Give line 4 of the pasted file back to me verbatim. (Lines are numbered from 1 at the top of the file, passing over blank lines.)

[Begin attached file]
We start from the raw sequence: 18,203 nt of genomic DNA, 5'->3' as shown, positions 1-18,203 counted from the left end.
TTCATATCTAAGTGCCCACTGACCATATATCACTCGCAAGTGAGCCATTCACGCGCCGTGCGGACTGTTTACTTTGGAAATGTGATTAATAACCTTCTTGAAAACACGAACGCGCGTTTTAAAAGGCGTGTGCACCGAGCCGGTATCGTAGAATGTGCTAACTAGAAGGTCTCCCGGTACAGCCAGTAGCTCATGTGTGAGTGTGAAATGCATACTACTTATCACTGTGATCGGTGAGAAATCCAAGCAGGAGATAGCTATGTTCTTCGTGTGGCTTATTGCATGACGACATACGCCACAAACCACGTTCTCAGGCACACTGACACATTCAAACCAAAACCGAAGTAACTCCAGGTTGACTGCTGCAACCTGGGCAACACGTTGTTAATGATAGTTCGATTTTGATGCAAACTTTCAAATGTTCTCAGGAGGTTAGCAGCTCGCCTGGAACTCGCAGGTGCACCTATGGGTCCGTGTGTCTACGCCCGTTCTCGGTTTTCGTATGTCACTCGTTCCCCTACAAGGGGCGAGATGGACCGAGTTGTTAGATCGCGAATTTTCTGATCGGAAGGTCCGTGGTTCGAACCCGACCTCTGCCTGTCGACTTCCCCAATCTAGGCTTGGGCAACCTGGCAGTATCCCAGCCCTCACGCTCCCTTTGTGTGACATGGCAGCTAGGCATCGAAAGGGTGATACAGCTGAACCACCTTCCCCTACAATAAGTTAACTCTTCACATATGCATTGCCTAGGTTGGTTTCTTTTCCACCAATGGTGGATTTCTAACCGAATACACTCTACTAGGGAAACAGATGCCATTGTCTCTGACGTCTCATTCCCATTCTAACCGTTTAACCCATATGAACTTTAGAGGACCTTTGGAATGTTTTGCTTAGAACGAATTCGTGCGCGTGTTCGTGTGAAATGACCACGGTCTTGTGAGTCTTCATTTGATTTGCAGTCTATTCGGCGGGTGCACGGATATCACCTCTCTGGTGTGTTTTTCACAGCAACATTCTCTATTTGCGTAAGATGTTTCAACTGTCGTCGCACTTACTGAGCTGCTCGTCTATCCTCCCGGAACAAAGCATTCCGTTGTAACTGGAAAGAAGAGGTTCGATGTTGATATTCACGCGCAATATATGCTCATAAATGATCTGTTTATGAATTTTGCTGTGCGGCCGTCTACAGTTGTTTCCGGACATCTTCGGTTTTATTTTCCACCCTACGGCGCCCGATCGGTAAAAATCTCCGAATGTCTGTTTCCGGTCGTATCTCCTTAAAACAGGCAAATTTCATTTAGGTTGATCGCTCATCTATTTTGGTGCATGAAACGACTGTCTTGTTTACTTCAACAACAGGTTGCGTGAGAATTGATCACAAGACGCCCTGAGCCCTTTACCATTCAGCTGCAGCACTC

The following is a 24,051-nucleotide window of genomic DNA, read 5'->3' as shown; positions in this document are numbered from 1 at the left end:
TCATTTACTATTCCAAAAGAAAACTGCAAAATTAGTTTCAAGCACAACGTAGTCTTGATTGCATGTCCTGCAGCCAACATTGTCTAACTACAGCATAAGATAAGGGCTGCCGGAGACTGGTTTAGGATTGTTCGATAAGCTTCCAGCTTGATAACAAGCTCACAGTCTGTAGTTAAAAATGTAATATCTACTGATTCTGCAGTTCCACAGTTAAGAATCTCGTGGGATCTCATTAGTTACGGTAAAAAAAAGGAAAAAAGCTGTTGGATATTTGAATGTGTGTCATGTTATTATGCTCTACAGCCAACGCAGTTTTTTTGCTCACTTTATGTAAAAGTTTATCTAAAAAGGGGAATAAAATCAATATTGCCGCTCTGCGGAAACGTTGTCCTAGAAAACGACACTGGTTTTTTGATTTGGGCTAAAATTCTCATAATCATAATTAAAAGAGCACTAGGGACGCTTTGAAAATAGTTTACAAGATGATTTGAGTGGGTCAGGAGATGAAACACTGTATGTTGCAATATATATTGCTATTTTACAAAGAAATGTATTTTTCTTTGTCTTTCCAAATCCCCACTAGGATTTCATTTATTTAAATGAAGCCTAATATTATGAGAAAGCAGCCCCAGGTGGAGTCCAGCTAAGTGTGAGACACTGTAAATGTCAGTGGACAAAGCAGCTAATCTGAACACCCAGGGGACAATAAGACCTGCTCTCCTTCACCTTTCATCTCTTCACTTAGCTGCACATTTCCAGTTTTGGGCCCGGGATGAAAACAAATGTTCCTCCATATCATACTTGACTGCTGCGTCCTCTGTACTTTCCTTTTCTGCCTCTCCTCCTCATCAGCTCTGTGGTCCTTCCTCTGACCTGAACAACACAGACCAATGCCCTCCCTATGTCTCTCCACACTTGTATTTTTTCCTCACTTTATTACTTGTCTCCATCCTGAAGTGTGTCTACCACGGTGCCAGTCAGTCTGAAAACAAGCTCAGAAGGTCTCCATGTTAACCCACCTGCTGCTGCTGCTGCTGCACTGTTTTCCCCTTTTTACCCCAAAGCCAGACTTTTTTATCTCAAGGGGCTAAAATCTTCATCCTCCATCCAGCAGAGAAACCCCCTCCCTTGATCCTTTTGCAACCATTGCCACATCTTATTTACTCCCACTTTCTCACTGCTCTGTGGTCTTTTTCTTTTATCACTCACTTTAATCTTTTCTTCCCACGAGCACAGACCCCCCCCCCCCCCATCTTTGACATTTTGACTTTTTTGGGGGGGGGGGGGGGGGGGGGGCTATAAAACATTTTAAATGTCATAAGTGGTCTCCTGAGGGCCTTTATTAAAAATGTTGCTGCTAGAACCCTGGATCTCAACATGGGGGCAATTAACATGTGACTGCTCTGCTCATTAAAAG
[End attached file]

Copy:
TCATTTACTATTCCAAAAGAAAACTGCAAAATTAGTTTCAAGCACAACGTAGTCTTGATTGCATGTCCTGCAGCCAACATTGTCTAACTACAGCATAAGATAAGGGCTGCCGGAGACTGGTTTAGGATTGTTCGATAAGCTTCCAGCTTGATAACAAGCTCACAGTCTGTAGTTAAAAATGTAATATCTACTGATTCTGCAGTTCCACAGTTAAGAATCTCGTGGGATCTCATTAGTTACGGTAAAAAAAAGGAAAAAAGCTGTTGGATATTTGAATGTGTGTCATGTTATTATGCTCTACAGCCAACGCAGTTTTTTTGCTCACTTTATGTAAAAGTTTATCTAAAAAGGGGAATAAAATCAATATTGCCGCTCTGCGGAAACGTTGTCCTAGAAAACGACACTGGTTTTTTGATTTGGGCTAAAATTCTCATAATCATAATTAAAAGAGCACTAGGGACGCTTTGAAAATAGTTTACAAGATGATTTGAGTGGGTCAGGAGATGAAACACTGTATGTTGCAATATATATTGCTATTTTACAAAGAAATGTATTTTTCTTTGTCTTTCCAAATCCCCACTAGGATTTCATTTATTTAAATGAAGCCTAATATTATGAGAAAGCAGCCCCAGGTGGAGTCCAGCTAAGTGTGAGACACTGTAAATGTCAGTGGACAAAGCAGCTAATCTGAACACCCAGGGGACAATAAGACCTGCTCTCCTTCACCTTTCATCTCTTCACTTAGCTGCACATTTCCAGTTTTGGGCCCGGGATGAAAACAAATGTTCCTCCATATCATACTTGACTGCTGCGTCCTCTGTACTTTCCTTTTCTGCCTCTCCTCCTCATCAGCTCTGTGGTCCTTCCTCTGACCTGAACAACACAGACCAATGCCCTCCCTATGTCTCTCCACACTTGTATTTTTTCCTCACTTTATTACTTGTCTCCATCCTGAAGTGTGTCTACCACGGTGCCAGTCAGTCTGAAAACAAGCTCAGAAGGTCTCCATGTTAACCCACCTGCTGCTGCTGCTGCTGCACTGTTTTCCCCTTTTTACCCCAAAGCCAGACTTTTTTATCTCAAGGGGCTAAAATCTTCATCCTCCATCCAGCAGAGAAACCCCCTCCCTTGATCCTTTTGCAACCATTGCCACATCTTATTTACTCCCACTTTCTCACTGCTCTGTGGTCTTTTTCTTTTATCACTCACTTTAATCTTTTCTTCCCACGAGCACAGACCCCCCCCCCCCCCATCTTTGACATTTTGACTTTTTTGGGGGGGGGGGGGGGGGGGGGGCTATAAAACATTTTAAATGTCATAAGTGGTCTCCTGAGGGCCTTTATTAAAAATGTTGCTGCTAGAACCCTGGATCTCAACATGGGGGCAATTAACATGTGACTGCTCTGCTCATTAAAAG